Delivering circles of support and accountability to protect communities from sexual harm and sexual reoffending


Circles South West inspires local playwright

A local playwright has used her experience as a Circle volunteer to tell a story about a church community confronted with knowledge that one of its members has been convicted and spent time in prison for online offences involving indecent images of children.

Maz spoke to us about what inspired her, the premise of the play and her plans for the play’s future.

I have been a Circles South West Volunteer for just over a year now. I also happen to be a playwright. These two things aren’t completely unrelated as I stumbled across Circles while doing some research for a different play a few years ago. That play, incidentally, has not been staged and never will (it wasn’t very good), but recently a play of mine, called Our Church, was staged.

It was inspired by a story I heard some years ago about a church committee grappling with how far to include a convicted sex offender in their congregation. Concepts of rehabilitation, justice and forgiveness have always been very interesting to me as a writer, and ‘Our Church’ explores all of these in bringing together a survivor of child sexual abuse and a convicted sex offender.

Our Church is about a dwindling church committee that becomes divided when one member, June, nominates a man from the village, called Tom, to join the group. Tom is a controversial nomination because he spent time in prison when he was caught with child abuse images downloaded on his computer. While June makes a compelling case for Tom, who is both a friend and a patient of hers (she is a GP at the local surgery), Anne, the most elderly and longest-standing committee member, is staunchly against the nomination.

After a heated debate, it transpires that the reason Anne is so against this nomination is because she was sexually abused as a child. This is a secret she has carried her whole life and something that none of the other committee members knew.

In the second half of the play, Anne is arranging flowers in the church for Sunday’s service. It is raining heavily, and abruptly Tom appears seeking shelter from the rain. Tom is unaware of what occurred during the committee meeting; he chats away happily, apparently oblivious to Anne’s curt responses, until mention of joining the committee tips Anne over the edge and she rounds on Tom and tells him exactly what she thinks of him.

In the uncomfortable moments that follow, Anne trips and falls as she scrambles to get her things together to leave the church. She damages her ankle, and despite insisting she is fine alone, Tom feels duty bound to wait with her until help arrives. Trapped together in this small space, with Tom making efforts to care for Anne in her injured state, and Anne pushing him away as much as she is able to, the two are forced to talk to one another. Tom makes brave attempts at explaining his offending, and eventually Anne shocks Tom in explaining what happened to her. Each develop an understanding of one another. Although it wasn’t he that abused Anne, Tom is able to apologise to Anne and Anne is able to hear this apology. This feels symbolic to them both. By the end of the play, while it isn’t likely these two characters will ever be friends exactly, it is suggested that they will now be able to coexist comfortably in the same space. Tom feels that he may in time be accepted by Anne, and through voicing the traumatic events of her childhood, Anne can finally begin a process of coming to terms with what happened to her.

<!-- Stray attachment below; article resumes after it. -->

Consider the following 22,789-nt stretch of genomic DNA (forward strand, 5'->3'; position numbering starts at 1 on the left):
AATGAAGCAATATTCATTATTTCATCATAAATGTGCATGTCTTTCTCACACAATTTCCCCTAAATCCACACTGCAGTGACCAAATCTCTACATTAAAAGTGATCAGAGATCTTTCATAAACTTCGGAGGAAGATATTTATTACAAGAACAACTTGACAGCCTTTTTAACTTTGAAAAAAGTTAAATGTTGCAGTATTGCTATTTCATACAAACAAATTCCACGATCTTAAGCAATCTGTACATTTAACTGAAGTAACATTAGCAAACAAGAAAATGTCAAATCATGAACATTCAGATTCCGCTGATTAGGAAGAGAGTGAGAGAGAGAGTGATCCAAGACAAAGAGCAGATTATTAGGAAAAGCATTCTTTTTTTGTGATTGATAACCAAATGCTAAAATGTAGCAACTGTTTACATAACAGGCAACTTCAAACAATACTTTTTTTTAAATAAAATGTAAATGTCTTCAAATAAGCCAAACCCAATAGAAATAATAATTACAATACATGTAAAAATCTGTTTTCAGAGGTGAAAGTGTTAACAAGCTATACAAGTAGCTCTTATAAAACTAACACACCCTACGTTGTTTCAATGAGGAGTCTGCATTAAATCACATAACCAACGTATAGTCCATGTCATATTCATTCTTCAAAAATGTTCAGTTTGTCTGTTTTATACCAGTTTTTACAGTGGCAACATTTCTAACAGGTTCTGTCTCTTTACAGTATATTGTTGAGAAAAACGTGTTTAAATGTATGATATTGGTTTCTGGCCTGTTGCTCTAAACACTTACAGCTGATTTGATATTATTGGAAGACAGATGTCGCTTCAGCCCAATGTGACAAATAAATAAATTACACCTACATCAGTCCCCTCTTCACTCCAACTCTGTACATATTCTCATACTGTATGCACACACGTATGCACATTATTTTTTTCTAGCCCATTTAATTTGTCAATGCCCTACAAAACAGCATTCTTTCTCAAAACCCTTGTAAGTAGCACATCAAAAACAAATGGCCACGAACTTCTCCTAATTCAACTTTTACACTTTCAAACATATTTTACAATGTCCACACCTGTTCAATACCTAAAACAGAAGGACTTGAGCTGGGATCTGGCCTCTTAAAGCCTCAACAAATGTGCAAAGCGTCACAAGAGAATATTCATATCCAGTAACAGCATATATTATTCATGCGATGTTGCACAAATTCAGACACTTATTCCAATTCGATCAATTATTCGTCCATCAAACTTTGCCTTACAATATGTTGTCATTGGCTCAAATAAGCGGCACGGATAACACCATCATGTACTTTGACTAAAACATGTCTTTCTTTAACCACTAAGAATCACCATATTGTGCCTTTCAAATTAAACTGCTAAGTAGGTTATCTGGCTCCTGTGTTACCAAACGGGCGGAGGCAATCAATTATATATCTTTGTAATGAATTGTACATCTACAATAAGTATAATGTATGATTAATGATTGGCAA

As a Circles volunteer, I believe ardently that rehabilitation and second chances are an essential part of the justice process and vital in preventing further harm and further victims of abuse. But giving second chances isn’t always easy. Forgiveness can be hard work, and so is changing our own and someone else’s behaviour.

While the offender in my play was in no way based on the core member I worked with, my experience as a Circles volunteer has been fundamental in writing this play with the sensitivity and nuance that the subject matter required. It has also been enormously beneficial in helping me work out what I wanted to say through telling this story, which was that it takes a whole community to rehabilitate a person. Within a community, some of us may be able to do more than others, but the process takes all of us. That’s what matters.

Maz’s play was produced by Watermill Theatre for a tour of community venues (village halls, community centres, even a church) and enjoyed a short run in the Watermill Theatre, Bristol, earlier this summer. She hopes to run it again in the future and we will keep you posted as to when that will be.

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